In response to a parliamentary question posed, about 20% of MDWs agreed to be compensated in lieu of all their rest days at the point of work permit application, which is a substantial figure, Kumar said.
“These foreign domestic workers live and work in their employer’s houses, often in isolation, some with restricted access to mobile phones, clocking in 16-hour days and doing back-breaking work,” she added.
Other measures include post-placement checks by employment agencies, random house visits by MOM and in-person checks done by the Centre for Domestic Employees (CDE). The CDE is a non-governmental organisation set up by the National Trades Union Congress.
Besides conducting migrant domestic worker interviews on behalf of MOM, CDE also has a 24-hour helpline and organises activities such as handicrafts creation, day trips to places of interest, and hands-on workshops on weekends to encourage the workers to spend their rest day fruitfully.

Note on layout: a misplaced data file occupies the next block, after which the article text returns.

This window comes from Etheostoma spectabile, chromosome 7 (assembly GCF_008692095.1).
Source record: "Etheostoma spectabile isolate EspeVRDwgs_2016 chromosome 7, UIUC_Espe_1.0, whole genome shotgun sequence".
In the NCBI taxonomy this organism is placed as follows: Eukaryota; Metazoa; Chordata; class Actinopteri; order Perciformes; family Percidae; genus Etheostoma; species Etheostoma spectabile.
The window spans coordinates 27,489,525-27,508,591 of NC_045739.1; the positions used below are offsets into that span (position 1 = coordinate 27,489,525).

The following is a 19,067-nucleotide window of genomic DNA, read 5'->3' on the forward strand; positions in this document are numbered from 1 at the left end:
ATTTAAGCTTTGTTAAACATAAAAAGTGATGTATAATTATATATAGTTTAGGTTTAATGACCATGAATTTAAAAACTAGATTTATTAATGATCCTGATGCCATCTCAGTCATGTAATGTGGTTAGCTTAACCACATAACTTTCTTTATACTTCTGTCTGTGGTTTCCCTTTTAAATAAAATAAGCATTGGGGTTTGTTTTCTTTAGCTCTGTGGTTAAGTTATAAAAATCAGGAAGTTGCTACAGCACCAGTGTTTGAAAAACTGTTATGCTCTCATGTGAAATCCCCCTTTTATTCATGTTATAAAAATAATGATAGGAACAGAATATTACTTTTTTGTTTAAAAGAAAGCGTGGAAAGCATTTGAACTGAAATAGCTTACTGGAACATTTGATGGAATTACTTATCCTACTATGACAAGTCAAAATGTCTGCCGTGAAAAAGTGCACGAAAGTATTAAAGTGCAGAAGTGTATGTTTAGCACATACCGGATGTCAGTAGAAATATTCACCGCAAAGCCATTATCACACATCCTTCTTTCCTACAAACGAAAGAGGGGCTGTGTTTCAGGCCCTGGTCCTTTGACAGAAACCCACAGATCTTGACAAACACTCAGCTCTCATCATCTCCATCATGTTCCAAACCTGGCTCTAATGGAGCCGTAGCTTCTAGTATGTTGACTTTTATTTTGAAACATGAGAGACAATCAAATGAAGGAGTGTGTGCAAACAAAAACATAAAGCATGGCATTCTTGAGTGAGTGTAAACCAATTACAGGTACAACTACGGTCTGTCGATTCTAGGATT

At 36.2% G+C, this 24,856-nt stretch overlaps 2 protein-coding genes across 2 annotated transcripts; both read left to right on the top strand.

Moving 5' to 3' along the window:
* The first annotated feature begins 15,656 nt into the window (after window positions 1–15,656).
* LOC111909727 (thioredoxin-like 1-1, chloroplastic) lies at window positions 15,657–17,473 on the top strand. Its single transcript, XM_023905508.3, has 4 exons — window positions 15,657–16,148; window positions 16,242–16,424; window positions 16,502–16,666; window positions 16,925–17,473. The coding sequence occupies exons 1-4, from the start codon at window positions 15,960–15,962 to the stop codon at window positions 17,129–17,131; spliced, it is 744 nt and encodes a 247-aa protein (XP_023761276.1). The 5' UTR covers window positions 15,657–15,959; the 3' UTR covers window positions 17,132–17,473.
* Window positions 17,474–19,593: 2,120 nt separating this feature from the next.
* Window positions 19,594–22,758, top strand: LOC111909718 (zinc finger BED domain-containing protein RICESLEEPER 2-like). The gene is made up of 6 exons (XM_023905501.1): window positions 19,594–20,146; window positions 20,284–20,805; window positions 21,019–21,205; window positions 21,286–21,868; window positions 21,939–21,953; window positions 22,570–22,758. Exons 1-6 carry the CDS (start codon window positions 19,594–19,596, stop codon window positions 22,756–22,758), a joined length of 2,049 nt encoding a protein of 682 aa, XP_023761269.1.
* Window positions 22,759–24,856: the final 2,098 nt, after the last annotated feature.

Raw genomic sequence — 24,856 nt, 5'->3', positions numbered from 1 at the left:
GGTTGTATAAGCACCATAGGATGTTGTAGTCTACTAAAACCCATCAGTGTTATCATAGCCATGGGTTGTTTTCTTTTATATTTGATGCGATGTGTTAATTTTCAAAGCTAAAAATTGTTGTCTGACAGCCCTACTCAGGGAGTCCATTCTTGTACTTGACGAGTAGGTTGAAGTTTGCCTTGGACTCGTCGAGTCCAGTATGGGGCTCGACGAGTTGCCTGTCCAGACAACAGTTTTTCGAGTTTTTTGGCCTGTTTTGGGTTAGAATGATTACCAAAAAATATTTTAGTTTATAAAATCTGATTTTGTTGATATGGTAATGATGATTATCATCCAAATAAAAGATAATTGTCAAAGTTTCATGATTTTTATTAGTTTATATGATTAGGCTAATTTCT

But according to Kumar, while the checks may go some way in seeding out “egregious forms of abuse”, there’s a chance that cases might fall through the cracks.
In cases where checks are done over call, the employer could be standing behind the employee restricting them from speaking out about poor working conditions.
“A worker may think, ‘If I say anything that gets my employer in trouble, am I guaranteed re- employment or will I be sent back home?” Kumar said.
Labour rights groups say there also needs to be stronger action taken by employment agencies. Some agents may tell the domestic worker to continue with the contract despite ill-treatment.
“They treat the employer as their primary client, as opposed to the worker, when it should be equal,” Kumar said.
HOME suggests that Singapore should move towards having live-out options so working hours can be better regulated. There also needs to be more alternative care models and affordable home-based support services, so the burden doesn’t solely fall on domestic helpers, Kumar added.